Gwyneth Paltrow's Hot Niçoise Salad Recipe

Gwyneth Paltrow's Hot Niçoise Salad Recipe
Staff Writer
My Father's Daughter

Ellen Silverman

My Father's Daughter

One cold wintry day in London, I was dreaming about salad Niçoise — one of my favorites. It didn’t seem right to be eating something so crispy and chilly in the dead of winter, so I devised this hot version. It’s a one-pan dish and an easy cleanup. Perfect for when you are having friends for Sunday lunch or dinner but you don’t have hours to prep.

Click here to see the Gwyneth Makes Pappardelle for Jay-Z and Mario-B story. 

Ingredients

  • ½ pound green beans, ends trimmed
  • 1 cup cherry tomatoes, halved
  • ½ cup Niçoise olives, preferably pitted
  • 7 tablespoons extra-virgin olive oil, divided
  • 1 large handful fresh basil leaves
  • 1 yellow roasted bell pepper, roughly torn into strips
  • 1 red roasted bell pepper, roughly torn into strips
  • 1 dozen olive oil–packed Spanish anchovies
  • Four 6-ounce tuna steaks
  • Coarse salt
  • Freshly ground black pepper
  • 4 organic large eggs
  • 1 lemon, halved

Directions

Preheat the oven to 400 degrees. Steam the green beans for 4 minutes. Immediately toss them together in a large roasting pan with the tomatoes, olives, and 4 tablespoons of the olive oil, crushing the tomatoes slightly with your hands. Tear in the basil and push the mixture around the perimeter of the pan. Nestle the peppers and anchovies in and around the vegetables.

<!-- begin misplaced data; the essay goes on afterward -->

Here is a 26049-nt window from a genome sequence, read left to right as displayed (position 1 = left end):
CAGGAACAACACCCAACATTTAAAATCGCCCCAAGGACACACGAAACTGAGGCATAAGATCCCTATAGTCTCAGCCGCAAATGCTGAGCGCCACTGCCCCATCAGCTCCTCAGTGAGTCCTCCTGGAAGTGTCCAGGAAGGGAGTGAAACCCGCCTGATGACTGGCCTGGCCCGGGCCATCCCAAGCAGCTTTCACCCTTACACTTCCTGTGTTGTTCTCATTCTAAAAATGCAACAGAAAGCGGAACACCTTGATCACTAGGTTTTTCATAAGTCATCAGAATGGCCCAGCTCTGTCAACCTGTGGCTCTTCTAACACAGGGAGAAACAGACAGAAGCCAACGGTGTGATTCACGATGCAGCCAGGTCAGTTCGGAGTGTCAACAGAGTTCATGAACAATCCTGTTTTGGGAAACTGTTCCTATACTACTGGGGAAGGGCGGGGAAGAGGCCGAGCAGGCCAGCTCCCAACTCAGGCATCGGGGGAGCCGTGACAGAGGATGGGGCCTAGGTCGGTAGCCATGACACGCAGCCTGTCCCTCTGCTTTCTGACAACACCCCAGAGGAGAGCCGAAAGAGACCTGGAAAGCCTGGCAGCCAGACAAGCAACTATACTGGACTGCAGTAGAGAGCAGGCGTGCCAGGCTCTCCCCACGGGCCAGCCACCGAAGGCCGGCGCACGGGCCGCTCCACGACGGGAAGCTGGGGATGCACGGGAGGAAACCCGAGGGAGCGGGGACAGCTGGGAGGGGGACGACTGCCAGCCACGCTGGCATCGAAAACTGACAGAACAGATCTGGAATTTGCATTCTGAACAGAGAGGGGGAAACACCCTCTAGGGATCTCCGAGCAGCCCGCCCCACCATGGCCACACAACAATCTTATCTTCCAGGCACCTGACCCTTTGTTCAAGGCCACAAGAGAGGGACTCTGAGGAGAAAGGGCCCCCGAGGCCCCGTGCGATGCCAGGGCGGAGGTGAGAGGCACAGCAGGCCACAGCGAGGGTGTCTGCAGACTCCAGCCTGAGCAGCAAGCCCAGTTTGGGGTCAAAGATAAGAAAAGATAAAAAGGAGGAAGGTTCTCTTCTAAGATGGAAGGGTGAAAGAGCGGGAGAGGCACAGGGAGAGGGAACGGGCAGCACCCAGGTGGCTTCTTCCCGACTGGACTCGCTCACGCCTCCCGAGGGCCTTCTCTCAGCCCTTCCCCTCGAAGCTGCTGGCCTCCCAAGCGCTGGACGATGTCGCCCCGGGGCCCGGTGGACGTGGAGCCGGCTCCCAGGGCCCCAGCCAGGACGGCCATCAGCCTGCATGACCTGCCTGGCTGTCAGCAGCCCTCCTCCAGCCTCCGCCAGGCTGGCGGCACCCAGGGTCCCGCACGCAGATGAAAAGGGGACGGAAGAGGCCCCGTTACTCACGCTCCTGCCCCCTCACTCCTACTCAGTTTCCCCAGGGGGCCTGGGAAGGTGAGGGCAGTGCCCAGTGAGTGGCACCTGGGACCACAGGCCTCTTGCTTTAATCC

Lay the tuna steaks in the middle of the pan and coat each with ½ tablespoon of olive oil and rub with a generous amount of salt and pepper. Crack each egg into a small ramekin and tuck the ramekins into the corners of the pan. Drizzle each egg evenly with the remaining tablespoon of olive oil and sprinkle with salt and pepper. Stick the whole thing in the oven for 12 minutes, or until the eggs are just set and the tuna is cooked through but still moist. Pull the pan out, squeeze lemon over everything, and serve.

Salad Shopping Tip

Buy green leafy vegetables like arugula, watercress, and collards – they are good sources of vitamins A, C, and K and minerals like iron and calcium.

Salad Cooking Tip

Brighten up sandwiches or salads with small, tender leaves like spinach and add larger, tougher leaves like kale to soups and stews.

Salad Wine Pairing

Salads with vinegar-based dressings don't go well with wine. Albariño, torrontés, or riesling with seafood or poultry salads in mayonnaise- or cream-based dressings; pinot gris/grigio, sauvignon blanc, sémillion, or grüner veltliner with salads with lemon juice-based dressings.